Cooking food with heat is a far more subtle process than simply applying heat. Beyond that doubling the temperature obviously doesn’t cook something twice as fast, there is a vast array of stunningly complex chemical reactions that occur as food is heated.
Even the seemingly simple act of hard boiling an egg will cause the yolk and white to pass through nearly a dozen different phases as different temperature thresholds are crossed and different proteins and nucleic within the white and yolk are denatured. For an egg, the difference between clear, runny, jelly-like, and hard boiled is only a matter of degrees!
And some reaction can take quite a while, too. Making pulled pork, something for which I have a bit of experience, involves heating the meat to a temperature such that the collagen and fat effectively changes from a tough, chewy, substance into liquid or a jello like cloud of delicious. Done right, this can take hours or, even, days.
With a stove, grill or — even — an oven, it is extremely difficult to both maintain a constant temperature and not dry the food out.
Enter sous vide.
Sous vide means, literally, “under vacuum”. That is, in sous vide cooking, the food is vacuum packed, often with spices or marinades. The actual process of cooking, though, is generally done in a water oven; a device that can maintain a bucket of water at a very precise temperature.
Precise as in the ability to cook an egg to exactly 144 degrees throughout, just hot enough that the white is semi-solid but still runny while the yolk is nearly, but not totally, liquid. I.e. the perfect poached egg. Or 72 hour pulled pork at 141 degrees that comes out fork tender, medium-rarish, but with the flavor of ham. Or the perfect rare, fork tender, short rib by cooking at 138 for 48 hours.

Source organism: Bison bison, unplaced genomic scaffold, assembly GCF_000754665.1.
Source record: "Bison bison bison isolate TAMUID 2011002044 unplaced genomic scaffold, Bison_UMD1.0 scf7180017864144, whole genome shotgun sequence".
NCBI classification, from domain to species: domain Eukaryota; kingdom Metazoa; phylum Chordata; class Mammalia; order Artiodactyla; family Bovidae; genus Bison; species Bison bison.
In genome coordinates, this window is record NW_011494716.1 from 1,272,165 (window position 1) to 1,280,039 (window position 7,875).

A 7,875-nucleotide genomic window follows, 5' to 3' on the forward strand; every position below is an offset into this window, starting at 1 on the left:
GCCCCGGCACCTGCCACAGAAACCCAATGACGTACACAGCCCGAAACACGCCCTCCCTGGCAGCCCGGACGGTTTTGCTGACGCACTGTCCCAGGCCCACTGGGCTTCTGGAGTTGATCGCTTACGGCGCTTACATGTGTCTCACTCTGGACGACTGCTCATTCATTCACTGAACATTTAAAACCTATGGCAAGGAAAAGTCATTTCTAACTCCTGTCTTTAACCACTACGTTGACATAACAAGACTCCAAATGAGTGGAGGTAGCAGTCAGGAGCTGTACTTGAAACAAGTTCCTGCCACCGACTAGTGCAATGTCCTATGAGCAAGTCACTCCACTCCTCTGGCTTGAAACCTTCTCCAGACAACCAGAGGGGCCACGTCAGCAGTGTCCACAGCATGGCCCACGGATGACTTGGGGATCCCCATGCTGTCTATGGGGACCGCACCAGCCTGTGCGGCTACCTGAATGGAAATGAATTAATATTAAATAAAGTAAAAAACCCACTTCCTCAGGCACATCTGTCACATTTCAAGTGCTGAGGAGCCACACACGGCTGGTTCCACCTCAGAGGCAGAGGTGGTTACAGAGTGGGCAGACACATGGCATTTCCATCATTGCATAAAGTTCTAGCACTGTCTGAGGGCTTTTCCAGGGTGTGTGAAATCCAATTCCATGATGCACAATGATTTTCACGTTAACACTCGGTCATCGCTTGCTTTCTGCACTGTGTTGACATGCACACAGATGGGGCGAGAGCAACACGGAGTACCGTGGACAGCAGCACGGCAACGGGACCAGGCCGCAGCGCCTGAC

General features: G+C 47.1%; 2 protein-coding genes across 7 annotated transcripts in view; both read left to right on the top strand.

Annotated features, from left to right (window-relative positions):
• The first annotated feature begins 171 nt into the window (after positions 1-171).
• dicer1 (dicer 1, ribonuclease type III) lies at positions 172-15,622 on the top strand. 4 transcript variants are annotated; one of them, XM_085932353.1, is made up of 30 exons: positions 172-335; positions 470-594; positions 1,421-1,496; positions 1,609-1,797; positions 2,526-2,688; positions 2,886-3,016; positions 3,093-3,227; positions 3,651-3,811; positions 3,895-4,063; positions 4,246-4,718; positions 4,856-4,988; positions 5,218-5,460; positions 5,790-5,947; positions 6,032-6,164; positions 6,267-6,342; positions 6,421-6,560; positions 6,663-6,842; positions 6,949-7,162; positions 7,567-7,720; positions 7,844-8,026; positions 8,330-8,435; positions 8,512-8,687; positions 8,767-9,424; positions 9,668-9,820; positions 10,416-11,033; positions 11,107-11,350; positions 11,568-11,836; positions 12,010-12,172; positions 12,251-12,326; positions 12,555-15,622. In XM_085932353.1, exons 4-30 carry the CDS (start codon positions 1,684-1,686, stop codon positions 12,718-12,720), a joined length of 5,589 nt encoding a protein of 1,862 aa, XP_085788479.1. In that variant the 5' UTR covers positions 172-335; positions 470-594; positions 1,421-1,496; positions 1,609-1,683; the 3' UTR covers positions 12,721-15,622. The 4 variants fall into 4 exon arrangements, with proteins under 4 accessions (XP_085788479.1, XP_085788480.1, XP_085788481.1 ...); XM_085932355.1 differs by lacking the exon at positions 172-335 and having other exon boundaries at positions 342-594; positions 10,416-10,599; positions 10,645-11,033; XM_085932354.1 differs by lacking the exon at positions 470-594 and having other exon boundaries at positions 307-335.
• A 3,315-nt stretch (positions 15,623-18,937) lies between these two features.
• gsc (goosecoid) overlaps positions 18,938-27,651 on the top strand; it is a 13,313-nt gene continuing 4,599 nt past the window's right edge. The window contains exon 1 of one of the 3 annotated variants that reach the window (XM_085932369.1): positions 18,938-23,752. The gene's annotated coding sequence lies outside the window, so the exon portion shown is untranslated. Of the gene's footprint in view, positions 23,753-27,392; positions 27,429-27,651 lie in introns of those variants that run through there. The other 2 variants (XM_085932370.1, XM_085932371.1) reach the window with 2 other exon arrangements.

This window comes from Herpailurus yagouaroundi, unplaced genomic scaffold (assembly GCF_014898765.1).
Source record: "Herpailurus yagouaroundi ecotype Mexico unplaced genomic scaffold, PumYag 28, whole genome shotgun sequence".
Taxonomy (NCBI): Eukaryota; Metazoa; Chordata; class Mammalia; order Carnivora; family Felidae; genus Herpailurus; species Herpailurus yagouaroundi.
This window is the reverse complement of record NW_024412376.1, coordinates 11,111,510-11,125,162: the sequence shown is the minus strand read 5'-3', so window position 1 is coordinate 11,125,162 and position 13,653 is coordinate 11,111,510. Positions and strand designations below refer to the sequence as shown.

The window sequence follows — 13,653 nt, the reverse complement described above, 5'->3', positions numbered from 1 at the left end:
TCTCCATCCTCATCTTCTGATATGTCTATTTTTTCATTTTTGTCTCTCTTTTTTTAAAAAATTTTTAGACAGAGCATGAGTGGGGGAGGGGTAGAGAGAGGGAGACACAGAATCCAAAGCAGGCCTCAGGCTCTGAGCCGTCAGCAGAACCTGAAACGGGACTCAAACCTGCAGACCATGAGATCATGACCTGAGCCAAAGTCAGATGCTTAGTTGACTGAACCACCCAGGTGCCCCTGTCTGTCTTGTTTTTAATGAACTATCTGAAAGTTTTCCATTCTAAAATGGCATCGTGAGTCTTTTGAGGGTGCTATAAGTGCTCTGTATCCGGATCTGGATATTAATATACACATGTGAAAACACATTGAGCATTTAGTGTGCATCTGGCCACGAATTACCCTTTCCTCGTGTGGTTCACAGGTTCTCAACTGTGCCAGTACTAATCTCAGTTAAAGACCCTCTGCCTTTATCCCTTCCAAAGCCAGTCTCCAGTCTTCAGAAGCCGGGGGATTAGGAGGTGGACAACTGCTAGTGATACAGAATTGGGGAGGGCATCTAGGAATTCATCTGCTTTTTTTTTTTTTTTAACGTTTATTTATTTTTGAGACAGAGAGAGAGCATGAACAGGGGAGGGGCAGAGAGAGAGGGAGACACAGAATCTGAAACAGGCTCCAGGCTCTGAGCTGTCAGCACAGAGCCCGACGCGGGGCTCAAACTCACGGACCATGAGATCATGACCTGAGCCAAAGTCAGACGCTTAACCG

“But, wait!, pork at 141?!?! Beef @ 138? The FDA says we need to reach ~160 for them to be safe!! You are gonna kill someone!”
Those temperatures are actually the instant kill temperatures for food borne pathogens. If you get the inside of a steak to 166, all bad critters will be dead. However, said same critters cannot survive at ~135 or above and, thus, if you keep the meat at said temperature for long enough, the bad critters will generally be just as dead.
This isn’t the end of the story and I encourage you to both read Douglas Baldwin’s Sous Vide for the Home Cook and, covering much more than just sous vide and the single most accessible and entertaining science oriented cookbook around Jeff Potter’s Cooking for Geeks: Real Science, Great Hacks, and Good Food
(seriously — get this book — even if you have a moratorium on cookbooks, get this book!!).
I had the pleasure of hearing Jeff speak and having lunch with him. It was that conversation that convinced me to dive into Sous Vide cooking; it scratches all of the über-control penchant of my geekiness while promising to yield new potential heights to appease my chefiness.
At left is the SousVide Supreme, an appliance that quite conveniently maintains a bath of water at whatever temperature you want from less than 100 degrees up to just below boiling point.
There are also a number of homebrew solutions and lab quality circulators (no surprise, heating some live soup of pathogenic critters to ideal reproduction temperatures is a long solved problem in the lab). And you can go the PID controller route and whip up a hot water oven for ~$50 (link to an excellent write-up on doing exactly that).
I personally chose the SVS both because I didn’t have a crock pot and the good quality lab circulators are typically considerably more expensive. As well, the margin for error with Sous Vide can be pretty damned narrow when cooking at the border of pathogenic reproduction temperatures; best to have a dead accurate unit than one that is off by 5 degrees.